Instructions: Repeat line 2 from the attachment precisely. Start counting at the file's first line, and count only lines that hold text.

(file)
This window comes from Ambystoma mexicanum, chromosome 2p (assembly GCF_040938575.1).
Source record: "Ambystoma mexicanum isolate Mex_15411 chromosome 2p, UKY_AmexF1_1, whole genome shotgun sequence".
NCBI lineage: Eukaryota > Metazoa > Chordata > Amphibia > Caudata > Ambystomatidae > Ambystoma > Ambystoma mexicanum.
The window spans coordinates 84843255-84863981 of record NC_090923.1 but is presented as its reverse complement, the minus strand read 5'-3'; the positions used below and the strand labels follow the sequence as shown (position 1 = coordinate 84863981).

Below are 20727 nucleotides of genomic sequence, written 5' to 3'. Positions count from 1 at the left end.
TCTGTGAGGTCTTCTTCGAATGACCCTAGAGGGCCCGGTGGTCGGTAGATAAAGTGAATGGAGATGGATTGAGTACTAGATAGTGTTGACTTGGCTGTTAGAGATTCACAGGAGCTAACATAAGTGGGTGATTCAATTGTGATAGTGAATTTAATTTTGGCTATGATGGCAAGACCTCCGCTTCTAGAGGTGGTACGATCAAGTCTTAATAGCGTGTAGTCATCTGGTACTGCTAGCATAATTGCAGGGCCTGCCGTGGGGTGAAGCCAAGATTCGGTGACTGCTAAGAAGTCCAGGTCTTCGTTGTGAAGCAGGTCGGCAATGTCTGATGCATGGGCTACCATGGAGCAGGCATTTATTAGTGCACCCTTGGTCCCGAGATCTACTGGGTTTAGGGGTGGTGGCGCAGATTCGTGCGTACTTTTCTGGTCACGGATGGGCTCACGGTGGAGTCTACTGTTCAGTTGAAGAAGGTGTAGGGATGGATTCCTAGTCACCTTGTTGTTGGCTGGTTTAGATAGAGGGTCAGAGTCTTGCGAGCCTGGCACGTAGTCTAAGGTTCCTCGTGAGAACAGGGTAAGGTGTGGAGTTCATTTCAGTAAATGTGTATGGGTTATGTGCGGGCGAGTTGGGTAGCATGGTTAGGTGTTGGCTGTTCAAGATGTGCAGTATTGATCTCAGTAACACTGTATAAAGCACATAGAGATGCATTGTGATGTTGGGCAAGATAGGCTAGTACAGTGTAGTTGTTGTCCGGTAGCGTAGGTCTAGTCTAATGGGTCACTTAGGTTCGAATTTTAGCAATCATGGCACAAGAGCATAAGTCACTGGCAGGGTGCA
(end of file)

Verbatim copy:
Source record: "Ambystoma mexicanum isolate Mex_15411 chromosome 2p, UKY_AmexF1_1, whole genome shotgun sequence".